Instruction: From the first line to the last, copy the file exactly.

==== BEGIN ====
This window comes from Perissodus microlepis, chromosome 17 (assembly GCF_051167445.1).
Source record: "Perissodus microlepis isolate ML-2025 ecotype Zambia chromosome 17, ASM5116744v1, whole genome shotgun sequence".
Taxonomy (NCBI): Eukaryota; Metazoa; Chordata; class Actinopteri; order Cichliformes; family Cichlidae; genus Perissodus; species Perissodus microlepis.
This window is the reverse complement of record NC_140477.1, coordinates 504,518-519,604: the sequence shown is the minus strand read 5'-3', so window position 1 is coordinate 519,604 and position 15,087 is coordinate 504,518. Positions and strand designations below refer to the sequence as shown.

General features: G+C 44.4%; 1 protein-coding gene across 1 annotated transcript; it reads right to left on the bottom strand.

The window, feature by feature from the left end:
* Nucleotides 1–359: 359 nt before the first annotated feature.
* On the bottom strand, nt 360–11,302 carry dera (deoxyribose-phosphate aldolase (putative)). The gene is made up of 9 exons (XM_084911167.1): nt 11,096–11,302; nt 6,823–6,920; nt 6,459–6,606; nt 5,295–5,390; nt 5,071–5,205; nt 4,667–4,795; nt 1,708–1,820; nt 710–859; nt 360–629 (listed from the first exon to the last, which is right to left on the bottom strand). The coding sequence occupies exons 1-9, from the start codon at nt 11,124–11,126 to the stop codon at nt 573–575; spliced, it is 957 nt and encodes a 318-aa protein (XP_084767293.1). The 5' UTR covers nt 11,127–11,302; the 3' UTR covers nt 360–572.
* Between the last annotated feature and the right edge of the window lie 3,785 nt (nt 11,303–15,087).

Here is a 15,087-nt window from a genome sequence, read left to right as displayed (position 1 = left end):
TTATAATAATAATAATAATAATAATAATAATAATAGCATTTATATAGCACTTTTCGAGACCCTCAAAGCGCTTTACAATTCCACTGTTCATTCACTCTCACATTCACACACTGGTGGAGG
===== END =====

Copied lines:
This window comes from Perissodus microlepis, chromosome 17 (assembly GCF_051167445.1).
Source record: "Perissodus microlepis isolate ML-2025 ecotype Zambia chromosome 17, ASM5116744v1, whole genome shotgun sequence".
Taxonomy (NCBI): Eukaryota; Metazoa; Chordata; class Actinopteri; order Cichliformes; family Cichlidae; genus Perissodus; species Perissodus microlepis.
This window is the reverse complement of record NC_140477.1, coordinates 504,518-519,604: the sequence shown is the minus strand read 5'-3', so window position 1 is coordinate 519,604 and position 15,087 is coordinate 504,518. Positions and strand designations below refer to the sequence as shown.

General features: G+C 44.4%; 1 protein-coding gene across 1 annotated transcript; it reads right to left on the bottom strand.

The window, feature by feature from the left end:
* Nucleotides 1–359: 359 nt before the first annotated feature.
* On the bottom strand, nt 360–11,302 carry dera (deoxyribose-phosphate aldolase (putative)). The gene is made up of 9 exons (XM_084911167.1): nt 11,096–11,302; nt 6,823–6,920; nt 6,459–6,606; nt 5,295–5,390; nt 5,071–5,205; nt 4,667–4,795; nt 1,708–1,820; nt 710–859; nt 360–629 (listed from the first exon to the last, which is right to left on the bottom strand). The coding sequence occupies exons 1-9, from the start codon at nt 11,124–11,126 to the stop codon at nt 573–575; spliced, it is 957 nt and encodes a 318-aa protein (XP_084767293.1). The 5' UTR covers nt 11,127–11,302; the 3' UTR covers nt 360–572.
* Between the last annotated feature and the right edge of the window lie 3,785 nt (nt 11,303–15,087).

Here is a 15,087-nt window from a genome sequence, read left to right as displayed (position 1 = left end):
TTATAATAATAATAATAATAATAATAATAATAATAGCATTTATATAGCACTTTTCGAGACCCTCAAAGCGCTTTACAATTCCACTGTTCATTCACTCTCACATTCACACACTGGTGGAGG